Onshape help

I need help with the basics of onshape. I’ve never used CAD and I only have a chromebook accessible. Any help is appreciated.

Onshape actually has a very thorough online curriculum. If u go to the website and place your cursor over “learn” and click on “learning center” you should be redirected to another page. On this page, clack on “self-paced courses” and then click on “all self-paced courses”. This should take you to a page with multiple video tutorials on all the features of onshape. It looks like:
IMO Onshape is a bit unwieldy at first (I started in Inventor) but over time it’s easy to find your groove.

Good luck!


Makers Muse also has some good onshape tutorials as well.

Might be a little bit unrelated, but how does one really go about creating a VEX EDR CAD design? Is it just the rough idea of gears, sprockets, and motion mechanisms mated onto the structural parts, or is it much more thorough with every single screw, nut, and bearing being put into place? Any help is appreciated!

CAD is basically building your robot without having to build your robot so yes, you would be going down to the screw and nut in the CAD. Initially however, it is just a rough idea of where everything goes. I like to come up with a concept sketch (pen and paper) and then CADing so I at least know what I’m trying to accomplish in the design


I wouldn’t do this, since all it does is make your software more laggy.

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Good point. I have the specs to do it and I tend to try and make my robots rly compact so sometimes the screws get in the way though I can see y people shouldn’t


The extent of modeling varies with the end use. For a VEX robot, in the basic design process, fasteners are usually left out. For example, parts are located and constrained using various mates rather than fasteners. Concentric mates can be used to create pivoting joints without bearings or screws being used. Adding the bearings and fasteners, as needed, can begin to show if there are clearance and interference issues, like a moving joint running into a screw, nut, or bearing flat. They can also make your final drawings and renderings more professional.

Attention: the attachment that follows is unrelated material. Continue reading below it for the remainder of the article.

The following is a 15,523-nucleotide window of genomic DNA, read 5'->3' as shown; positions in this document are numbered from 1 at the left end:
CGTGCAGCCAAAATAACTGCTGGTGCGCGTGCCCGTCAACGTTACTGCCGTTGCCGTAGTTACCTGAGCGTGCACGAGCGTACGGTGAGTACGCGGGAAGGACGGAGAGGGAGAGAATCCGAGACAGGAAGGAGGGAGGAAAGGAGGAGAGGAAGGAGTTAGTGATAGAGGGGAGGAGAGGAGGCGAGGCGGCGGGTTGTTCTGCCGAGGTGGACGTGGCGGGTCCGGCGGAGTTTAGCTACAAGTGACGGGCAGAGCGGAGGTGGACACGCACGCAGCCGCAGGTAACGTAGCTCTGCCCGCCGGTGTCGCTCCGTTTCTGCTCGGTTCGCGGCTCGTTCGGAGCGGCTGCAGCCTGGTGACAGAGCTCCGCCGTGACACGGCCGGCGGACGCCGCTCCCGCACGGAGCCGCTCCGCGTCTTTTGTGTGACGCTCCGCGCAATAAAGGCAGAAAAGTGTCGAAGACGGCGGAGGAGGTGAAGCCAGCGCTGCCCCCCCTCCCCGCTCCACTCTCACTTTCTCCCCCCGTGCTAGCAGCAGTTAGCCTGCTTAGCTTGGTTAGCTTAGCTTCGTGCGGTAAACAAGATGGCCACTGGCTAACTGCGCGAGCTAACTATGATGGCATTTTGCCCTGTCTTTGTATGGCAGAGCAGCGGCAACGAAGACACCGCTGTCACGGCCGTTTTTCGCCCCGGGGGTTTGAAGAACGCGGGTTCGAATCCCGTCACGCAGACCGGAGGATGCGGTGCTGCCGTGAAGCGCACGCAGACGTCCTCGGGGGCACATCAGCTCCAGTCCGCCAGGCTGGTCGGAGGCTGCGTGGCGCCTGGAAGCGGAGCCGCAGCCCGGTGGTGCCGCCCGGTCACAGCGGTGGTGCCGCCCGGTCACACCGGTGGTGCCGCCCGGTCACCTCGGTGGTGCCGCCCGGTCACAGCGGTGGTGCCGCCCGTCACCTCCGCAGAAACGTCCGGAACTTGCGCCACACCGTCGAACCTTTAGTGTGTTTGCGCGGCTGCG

Moving from VEX to the real world, there are a couple aspects were CAD modeling excels in engineering, first, when simulation (FEA analysis for example) is used in assemblies and multibody parts, the fasteners (or welding, for a weldment) are required for the software to calculate load transfer between components. Secondly, the BOM (Bill of Materials) in manufacturing is the most important of all documents, as it drives purchasing, assembly, and costing for the entire project. In my company, every nut, bolt, screw, gasket, cotter pin, is included in the assembly so that they are properly accounted on the BOM. Sometimes, you even add lubricants, sealant, or welding consumables to the assembly (as invisible components) so they show up on the BOM and get ordered/costed too. This can certainly slow down performance; however the higher end software like Solidworks and Catia are optimized to handle multi-body parts, weldments, sheet metal, and large assemblies (over 10,000 parts), to make working with the full-scale assemblies, complete with fasteners, manageable.


Thanks for the detailed response. Definitely cleared things up